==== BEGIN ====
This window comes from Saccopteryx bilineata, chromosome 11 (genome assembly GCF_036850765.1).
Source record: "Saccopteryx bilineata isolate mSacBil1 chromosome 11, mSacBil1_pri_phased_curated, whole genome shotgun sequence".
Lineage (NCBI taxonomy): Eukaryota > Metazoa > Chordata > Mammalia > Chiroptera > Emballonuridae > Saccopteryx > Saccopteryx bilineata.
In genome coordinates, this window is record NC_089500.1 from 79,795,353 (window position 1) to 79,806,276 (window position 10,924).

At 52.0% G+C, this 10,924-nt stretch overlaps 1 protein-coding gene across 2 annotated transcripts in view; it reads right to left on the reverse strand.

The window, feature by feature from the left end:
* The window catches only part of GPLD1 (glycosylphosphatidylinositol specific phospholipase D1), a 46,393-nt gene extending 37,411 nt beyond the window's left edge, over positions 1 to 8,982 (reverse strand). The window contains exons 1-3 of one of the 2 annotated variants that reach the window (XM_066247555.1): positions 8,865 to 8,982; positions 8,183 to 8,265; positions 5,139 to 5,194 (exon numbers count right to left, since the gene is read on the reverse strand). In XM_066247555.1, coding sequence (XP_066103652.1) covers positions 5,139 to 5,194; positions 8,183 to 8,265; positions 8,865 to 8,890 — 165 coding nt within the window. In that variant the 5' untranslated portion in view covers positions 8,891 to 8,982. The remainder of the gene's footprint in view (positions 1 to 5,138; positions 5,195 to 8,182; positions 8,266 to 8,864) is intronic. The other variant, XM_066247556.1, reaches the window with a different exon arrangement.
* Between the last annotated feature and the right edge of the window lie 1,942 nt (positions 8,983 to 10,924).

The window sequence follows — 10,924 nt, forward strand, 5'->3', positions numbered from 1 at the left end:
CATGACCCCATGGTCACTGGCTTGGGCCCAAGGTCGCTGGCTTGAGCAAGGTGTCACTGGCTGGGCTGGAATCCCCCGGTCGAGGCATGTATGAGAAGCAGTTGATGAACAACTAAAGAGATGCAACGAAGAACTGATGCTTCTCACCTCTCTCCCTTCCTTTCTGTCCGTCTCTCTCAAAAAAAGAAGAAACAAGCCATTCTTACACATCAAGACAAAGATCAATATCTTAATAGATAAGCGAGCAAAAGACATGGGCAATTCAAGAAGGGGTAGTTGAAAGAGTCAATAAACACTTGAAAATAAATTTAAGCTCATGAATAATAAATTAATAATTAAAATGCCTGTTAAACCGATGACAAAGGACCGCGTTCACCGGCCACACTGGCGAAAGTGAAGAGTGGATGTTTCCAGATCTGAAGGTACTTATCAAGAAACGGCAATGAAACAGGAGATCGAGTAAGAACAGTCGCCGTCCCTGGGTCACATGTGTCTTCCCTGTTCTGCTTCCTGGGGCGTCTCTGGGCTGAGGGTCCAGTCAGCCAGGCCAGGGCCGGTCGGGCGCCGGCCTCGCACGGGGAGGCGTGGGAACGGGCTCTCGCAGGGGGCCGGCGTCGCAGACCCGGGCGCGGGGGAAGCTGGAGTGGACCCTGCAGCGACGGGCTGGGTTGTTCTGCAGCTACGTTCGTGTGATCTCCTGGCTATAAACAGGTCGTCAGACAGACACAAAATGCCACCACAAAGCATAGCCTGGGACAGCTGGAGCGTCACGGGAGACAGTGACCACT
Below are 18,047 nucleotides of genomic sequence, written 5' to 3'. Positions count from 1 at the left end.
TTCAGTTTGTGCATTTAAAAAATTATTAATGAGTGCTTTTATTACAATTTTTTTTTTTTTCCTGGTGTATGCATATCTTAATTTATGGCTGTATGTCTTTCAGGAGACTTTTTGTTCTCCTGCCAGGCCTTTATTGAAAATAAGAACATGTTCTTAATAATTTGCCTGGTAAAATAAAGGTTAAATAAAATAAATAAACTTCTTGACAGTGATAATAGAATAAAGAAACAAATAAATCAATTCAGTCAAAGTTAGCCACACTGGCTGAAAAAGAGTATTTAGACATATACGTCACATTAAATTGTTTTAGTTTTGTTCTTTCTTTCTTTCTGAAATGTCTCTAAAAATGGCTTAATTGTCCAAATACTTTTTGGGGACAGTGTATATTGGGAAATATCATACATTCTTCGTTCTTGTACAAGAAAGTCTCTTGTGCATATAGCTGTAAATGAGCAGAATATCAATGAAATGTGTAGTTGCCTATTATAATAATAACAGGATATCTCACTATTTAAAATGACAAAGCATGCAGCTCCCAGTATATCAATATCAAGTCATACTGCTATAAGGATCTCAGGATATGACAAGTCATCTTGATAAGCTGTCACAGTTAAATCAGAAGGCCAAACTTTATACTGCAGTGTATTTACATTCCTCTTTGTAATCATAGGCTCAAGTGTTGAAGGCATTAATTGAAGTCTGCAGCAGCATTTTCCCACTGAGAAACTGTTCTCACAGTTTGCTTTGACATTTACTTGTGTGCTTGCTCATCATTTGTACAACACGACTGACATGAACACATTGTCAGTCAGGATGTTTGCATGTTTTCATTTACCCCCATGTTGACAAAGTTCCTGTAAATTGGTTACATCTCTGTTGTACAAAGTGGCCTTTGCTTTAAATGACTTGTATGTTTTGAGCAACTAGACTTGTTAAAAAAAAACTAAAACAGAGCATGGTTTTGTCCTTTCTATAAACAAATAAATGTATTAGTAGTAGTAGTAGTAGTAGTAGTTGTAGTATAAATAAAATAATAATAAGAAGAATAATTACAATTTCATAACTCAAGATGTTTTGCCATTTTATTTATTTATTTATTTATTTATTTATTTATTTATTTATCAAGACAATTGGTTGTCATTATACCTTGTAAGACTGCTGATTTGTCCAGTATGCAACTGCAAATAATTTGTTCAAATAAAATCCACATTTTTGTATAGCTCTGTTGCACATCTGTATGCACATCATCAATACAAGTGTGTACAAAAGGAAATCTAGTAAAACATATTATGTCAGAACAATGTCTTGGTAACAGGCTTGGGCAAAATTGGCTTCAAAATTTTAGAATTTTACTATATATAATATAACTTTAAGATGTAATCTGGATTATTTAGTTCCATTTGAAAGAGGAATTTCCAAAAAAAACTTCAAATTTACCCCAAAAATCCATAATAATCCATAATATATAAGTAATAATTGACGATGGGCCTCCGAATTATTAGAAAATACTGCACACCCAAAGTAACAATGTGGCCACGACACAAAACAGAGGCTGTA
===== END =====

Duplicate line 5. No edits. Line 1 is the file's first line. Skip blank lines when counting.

At 52.0% G+C, this 10,924-nt stretch overlaps 1 protein-coding gene across 2 annotated transcripts in view; it reads right to left on the reverse strand.